Not that the White House will listen, but the U.S. Conference of Mayors tomorrow(Monday, June 20th) may actually conclude its proceedings in Baltimore with an historic vote affirming a resolution to spend at home the $125-billion now being lavished annually on the Middle East wars. "That we would build bridges in Baghdad and Kandahar and not Baltimore and Kansas City, absolutely boggles the mind," the AP quotes Mayor Antonio Villaraigosa of Los Angeles as saying.
The Conference, which speaks for 1,200 mayors, expresses the pain felt by city officials as urgent domestic needs have been long scuttled so that America's imperial presidents can wage wars in the Middle East to control the region's oil. President Obama is no exception as he vastly expanded the war in Pakistan and began fighting two other wars in Yemen and Libya illegally without Congressional authorization.
(By the way, if the Iraq war was not about the threat of Saddam Hussein's WMD, what was it about? The answer may be found in a New York Times report of July 3, 2008, which described the deal between Hunt Oil of Dallas and Kurdistan's regional government in September, 2007, over the infuriated protests of Iraq central government officials in Baghdad.
Hunt's chief executive officer, The Times noted, is Ray Hunt, a close political ally of Bush, and who "briefed an advisory board to Bush on his contacts with Kurdish officials before the deal was signed." Another big winner, of course, was Bush Vice President Dick Cheney's Halliburton, which landed lucrative no-bid contracts in Iraq over the objections of Army Corps of Engineers officials and others. Etc., etc., etc. In short, the nation was mobilized to waste three trillion dollars for war and pay the terrible price of 5,000 U.S. dead and 30,000 wounded to enrich defense and oil sector corporations. No matter that some 1 million Iraqis were killed, probably at least as many wounded, and two million made refugees and the country left in ruins.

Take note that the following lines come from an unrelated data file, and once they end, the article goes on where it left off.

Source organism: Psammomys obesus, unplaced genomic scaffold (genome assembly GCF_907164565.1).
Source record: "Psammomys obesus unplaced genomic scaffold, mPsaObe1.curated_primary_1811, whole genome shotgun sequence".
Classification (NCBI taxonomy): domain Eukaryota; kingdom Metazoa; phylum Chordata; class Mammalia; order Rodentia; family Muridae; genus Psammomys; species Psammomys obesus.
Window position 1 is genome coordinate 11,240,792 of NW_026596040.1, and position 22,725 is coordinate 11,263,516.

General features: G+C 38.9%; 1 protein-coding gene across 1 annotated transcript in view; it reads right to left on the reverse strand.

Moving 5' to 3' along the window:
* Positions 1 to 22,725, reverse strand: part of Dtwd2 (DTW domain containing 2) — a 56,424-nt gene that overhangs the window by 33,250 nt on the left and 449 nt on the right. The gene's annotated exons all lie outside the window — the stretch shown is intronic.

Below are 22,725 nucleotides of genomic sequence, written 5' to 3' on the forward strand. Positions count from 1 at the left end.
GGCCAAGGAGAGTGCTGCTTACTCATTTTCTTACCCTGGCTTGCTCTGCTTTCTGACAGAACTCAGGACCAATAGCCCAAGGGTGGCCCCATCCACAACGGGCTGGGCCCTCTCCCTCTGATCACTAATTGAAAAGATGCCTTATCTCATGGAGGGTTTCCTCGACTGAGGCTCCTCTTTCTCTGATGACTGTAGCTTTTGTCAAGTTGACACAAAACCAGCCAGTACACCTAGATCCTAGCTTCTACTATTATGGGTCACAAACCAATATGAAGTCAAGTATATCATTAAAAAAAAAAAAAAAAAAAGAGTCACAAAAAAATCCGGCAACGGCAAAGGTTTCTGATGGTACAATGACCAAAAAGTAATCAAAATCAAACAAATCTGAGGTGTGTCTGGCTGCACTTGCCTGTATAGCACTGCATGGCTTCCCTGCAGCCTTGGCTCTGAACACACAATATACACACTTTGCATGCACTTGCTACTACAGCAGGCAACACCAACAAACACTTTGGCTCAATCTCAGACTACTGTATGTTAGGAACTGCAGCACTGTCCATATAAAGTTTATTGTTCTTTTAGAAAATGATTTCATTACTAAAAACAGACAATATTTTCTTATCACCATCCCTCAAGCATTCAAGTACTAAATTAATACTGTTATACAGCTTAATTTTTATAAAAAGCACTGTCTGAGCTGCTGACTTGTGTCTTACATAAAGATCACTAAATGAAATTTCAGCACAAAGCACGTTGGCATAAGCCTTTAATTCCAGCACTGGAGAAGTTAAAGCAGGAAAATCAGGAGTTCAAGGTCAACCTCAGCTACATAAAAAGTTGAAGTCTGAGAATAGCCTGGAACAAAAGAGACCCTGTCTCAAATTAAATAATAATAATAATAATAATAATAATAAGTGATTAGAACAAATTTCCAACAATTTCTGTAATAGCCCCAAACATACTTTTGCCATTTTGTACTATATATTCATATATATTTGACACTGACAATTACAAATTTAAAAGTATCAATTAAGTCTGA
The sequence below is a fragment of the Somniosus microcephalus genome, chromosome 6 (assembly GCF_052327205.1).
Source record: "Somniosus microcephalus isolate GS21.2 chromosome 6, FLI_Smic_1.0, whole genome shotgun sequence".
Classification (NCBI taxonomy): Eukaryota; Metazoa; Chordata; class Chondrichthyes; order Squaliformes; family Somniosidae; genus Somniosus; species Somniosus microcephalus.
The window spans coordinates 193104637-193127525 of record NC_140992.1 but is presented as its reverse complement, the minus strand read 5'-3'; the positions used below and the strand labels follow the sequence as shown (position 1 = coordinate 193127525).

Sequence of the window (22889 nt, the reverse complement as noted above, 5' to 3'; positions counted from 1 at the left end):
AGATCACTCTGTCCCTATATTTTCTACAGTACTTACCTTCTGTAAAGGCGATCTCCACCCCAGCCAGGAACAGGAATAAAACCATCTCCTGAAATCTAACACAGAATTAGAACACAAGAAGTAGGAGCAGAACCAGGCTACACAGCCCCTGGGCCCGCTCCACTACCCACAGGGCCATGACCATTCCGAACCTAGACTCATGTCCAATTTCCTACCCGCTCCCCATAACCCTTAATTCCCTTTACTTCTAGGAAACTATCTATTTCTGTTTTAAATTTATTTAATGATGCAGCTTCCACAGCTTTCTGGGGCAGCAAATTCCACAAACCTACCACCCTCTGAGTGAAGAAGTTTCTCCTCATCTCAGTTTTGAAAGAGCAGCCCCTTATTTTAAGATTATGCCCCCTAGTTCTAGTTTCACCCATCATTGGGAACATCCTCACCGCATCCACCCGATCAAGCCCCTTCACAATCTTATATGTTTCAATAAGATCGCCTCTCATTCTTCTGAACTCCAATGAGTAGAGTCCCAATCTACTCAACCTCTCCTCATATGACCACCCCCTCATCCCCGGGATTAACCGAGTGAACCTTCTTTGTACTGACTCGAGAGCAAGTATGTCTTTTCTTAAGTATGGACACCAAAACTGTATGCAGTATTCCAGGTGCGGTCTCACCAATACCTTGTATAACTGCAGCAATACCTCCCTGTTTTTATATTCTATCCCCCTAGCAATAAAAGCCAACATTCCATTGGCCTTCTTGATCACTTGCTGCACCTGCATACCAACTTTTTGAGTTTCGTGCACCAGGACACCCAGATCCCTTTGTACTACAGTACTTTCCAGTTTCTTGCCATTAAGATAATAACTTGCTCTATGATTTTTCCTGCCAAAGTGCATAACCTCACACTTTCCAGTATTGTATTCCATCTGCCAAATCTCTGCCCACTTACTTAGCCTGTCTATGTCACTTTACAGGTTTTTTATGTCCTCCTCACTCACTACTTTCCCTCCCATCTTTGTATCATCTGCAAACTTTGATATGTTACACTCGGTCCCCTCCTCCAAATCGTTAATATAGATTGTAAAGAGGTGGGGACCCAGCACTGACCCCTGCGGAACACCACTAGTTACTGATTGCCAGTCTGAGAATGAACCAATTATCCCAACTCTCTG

Can it be just coincidental that the first oil contract signed in conquered Iraq enriched Bush's close friend? Or that Halliburton, formerly headed by Bush's Vice President, reaped no-bid contracts worth billions?)
Better late than never, but where was the protest of the U.S. Conference of Mayors ten years ago when the predatory hawks turned their threats into hot wars and began destroying Baghdad and Basra? Only now, after their own cities have been driven to the brink of ruin (and some, like Camden, N.J., over it) do they politely lash out at Federal spending for war. If Washington had not cut back on aid to the cities would they be taking this vote? Where were they when the Secretary-General of the United Nations called the Iraq invasion illegal? Do they object now because the loss of Federal funds diverted to war played a big role in forcing local governments to lay off 446,000 jobs since Sept., 2008?
On June 18 th , The New York Times reporter Michael Cooper ticked off a litany of municipal woes that included:
#Providence, R.I., and Hollywood, Fla., just issued layoff notices to police officers.
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